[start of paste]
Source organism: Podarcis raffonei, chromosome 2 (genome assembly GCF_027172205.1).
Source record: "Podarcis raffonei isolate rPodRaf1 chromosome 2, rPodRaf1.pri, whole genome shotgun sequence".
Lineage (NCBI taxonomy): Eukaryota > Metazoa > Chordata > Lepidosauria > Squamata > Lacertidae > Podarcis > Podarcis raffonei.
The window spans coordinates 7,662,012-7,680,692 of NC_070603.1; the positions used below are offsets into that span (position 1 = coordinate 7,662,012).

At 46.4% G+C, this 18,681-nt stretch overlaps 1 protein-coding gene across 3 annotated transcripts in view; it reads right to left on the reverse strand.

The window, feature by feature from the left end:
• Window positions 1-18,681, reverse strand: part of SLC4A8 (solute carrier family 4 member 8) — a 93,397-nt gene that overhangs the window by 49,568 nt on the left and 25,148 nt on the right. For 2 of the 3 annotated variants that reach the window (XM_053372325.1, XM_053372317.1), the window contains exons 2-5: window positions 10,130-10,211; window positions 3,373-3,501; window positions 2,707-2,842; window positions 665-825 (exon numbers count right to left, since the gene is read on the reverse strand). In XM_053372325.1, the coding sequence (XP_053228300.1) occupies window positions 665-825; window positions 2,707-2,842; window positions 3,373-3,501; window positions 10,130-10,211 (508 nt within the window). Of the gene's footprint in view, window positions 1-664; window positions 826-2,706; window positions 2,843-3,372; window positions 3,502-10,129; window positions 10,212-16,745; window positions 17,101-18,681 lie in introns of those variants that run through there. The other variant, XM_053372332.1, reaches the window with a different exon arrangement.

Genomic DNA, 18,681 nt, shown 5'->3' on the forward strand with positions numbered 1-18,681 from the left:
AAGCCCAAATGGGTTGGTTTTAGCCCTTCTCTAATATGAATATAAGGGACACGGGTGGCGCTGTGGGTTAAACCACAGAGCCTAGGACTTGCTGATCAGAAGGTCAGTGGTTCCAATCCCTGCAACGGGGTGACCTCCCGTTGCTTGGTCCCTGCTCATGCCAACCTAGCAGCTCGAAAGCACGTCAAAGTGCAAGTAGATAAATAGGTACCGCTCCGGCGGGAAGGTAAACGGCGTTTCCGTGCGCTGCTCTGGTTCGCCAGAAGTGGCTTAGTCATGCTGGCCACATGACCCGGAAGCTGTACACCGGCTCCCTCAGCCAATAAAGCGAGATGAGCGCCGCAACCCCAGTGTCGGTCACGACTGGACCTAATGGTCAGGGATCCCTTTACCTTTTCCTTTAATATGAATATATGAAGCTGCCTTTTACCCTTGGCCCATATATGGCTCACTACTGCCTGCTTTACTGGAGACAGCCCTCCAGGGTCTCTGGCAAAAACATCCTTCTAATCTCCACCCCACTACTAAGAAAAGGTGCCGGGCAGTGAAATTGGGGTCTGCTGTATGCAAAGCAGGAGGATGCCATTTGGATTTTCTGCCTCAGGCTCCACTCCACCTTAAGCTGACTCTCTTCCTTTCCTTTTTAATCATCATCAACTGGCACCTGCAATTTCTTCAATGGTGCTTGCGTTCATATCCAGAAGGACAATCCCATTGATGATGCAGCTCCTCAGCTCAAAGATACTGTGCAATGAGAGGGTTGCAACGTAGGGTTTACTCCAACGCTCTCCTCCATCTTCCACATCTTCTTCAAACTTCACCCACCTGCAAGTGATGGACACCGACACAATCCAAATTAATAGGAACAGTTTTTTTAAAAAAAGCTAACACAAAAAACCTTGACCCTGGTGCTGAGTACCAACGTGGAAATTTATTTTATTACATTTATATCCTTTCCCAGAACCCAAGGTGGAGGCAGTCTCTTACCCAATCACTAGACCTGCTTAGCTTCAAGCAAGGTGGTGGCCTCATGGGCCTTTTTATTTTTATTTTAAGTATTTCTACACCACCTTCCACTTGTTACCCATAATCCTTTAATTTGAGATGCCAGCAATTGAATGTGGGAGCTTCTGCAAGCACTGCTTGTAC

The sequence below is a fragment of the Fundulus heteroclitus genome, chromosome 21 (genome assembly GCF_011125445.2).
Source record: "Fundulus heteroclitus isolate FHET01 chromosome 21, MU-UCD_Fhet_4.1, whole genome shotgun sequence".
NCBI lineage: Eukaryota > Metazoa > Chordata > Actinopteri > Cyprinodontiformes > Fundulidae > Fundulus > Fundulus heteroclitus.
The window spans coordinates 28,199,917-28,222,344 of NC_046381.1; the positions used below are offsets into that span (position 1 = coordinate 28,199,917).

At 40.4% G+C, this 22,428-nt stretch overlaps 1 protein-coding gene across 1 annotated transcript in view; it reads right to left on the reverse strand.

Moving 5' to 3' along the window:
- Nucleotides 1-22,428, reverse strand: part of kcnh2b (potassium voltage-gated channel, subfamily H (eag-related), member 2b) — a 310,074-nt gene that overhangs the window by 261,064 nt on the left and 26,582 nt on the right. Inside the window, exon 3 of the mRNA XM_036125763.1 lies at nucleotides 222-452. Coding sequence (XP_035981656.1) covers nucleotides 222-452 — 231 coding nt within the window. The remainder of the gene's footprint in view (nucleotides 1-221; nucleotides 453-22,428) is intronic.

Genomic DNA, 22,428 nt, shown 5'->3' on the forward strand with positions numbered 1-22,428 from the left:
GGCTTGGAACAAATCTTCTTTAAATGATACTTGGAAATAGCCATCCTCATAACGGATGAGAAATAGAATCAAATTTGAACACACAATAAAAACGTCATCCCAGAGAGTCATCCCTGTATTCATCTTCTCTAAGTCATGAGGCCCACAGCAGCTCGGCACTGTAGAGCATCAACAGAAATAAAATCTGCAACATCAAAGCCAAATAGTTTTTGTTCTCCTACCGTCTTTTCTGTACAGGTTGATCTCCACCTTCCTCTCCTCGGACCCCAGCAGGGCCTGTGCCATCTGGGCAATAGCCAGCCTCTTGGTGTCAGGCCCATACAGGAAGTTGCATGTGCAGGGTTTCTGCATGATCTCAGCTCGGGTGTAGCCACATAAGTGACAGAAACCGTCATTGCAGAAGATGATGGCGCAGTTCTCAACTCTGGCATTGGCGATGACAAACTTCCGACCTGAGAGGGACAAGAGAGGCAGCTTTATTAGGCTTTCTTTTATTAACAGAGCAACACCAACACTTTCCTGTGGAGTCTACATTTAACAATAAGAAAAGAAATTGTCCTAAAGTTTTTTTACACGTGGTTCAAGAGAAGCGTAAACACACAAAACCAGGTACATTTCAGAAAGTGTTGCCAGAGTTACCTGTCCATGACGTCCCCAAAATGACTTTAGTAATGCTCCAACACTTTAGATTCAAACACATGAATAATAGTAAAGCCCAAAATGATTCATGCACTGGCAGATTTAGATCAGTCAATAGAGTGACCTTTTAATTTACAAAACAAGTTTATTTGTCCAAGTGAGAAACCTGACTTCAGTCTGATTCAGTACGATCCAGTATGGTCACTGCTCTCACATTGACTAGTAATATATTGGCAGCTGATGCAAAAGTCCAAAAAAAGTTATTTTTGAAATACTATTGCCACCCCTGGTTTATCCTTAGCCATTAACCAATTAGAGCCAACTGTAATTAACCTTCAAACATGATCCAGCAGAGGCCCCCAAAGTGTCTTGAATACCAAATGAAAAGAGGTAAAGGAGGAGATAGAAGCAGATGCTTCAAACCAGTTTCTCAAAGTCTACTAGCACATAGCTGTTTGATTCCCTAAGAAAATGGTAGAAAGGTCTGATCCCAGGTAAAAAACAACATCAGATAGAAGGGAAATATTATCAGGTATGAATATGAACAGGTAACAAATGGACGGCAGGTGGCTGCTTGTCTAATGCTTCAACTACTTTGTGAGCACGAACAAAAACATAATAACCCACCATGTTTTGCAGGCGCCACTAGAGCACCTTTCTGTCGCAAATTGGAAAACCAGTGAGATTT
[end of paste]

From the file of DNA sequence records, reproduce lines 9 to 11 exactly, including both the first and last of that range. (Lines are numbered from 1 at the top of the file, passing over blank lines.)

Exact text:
AAGCCCAAATGGGTTGGTTTTAGCCCTTCTCTAATATGAATATAAGGGACACGGGTGGCGCTGTGGGTTAAACCACAGAGCCTAGGACTTGCTGATCAGAAGGTCAGTGGTTCCAATCCCTGCAACGGGGTGACCTCCCGTTGCTTGGTCCCTGCTCATGCCAACCTAGCAGCTCGAAAGCACGTCAAAGTGCAAGTAGATAAATAGGTACCGCTCCGGCGGGAAGGTAAACGGCGTTTCCGTGCGCTGCTCTGGTTCGCCAGAAGTGGCTTAGTCATGCTGGCCACATGACCCGGAAGCTGTACACCGGCTCCCTCAGCCAATAAAGCGAGATGAGCGCCGCAACCCCAGTGTCGGTCACGACTGGACCTAATGGTCAGGGATCCCTTTACCTTTTCCTTTAATATGAATATATGAAGCTGCCTTTTACCCTTGGCCCATATATGGCTCACTACTGCCTGCTTTACTGGAGACAGCCCTCCAGGGTCTCTGGCAAAAACATCCTTCTAATCTCCACCCCACTACTAAGAAAAGGTGCCGGGCAGTGAAATTGGGGTCTGCTGTATGCAAAGCAGGAGGATGCCATTTGGATTTTCTGCCTCAGGCTCCACTCCACCTTAAGCTGACTCTCTTCCTTTCCTTTTTAATCATCATCAACTGGCACCTGCAATTTCTTCAATGGTGCTTGCGTTCATATCCAGAAGGACAATCCCATTGATGATGCAGCTCCTCAGCTCAAAGATACTGTGCAATGAGAGGGTTGCAACGTAGGGTTTACTCCAACGCTCTCCTCCATCTTCCACATCTTCTTCAAACTTCACCCACCTGCAAGTGATGGACACCGACACAATCCAAATTAATAGGAACAGTTTTTTTAAAAAAAGCTAACACAAAAAACCTTGACCCTGGTGCTGAGTACCAACGTGGAAATTTATTTTATTACATTTATATCCTTTCCCAGAACCCAAGGTGGAGGCAGTCTCTTACCCAATCACTAGACCTGCTTAGCTTCAAGCAAGGTGGTGGCCTCATGGGCCTTTTTATTTTTATTTTAAGTATTTCTACACCACCTTCCACTTGTTACCCATAATCCTTTAATTTGAGATGCCAGCAATTGAATGTGGGAGCTTCTGCAAGCACTGCTTGTAC

The sequence below is a fragment of the Fundulus heteroclitus genome, chromosome 21 (genome assembly GCF_011125445.2).
Source record: "Fundulus heteroclitus isolate FHET01 chromosome 21, MU-UCD_Fhet_4.1, whole genome shotgun sequence".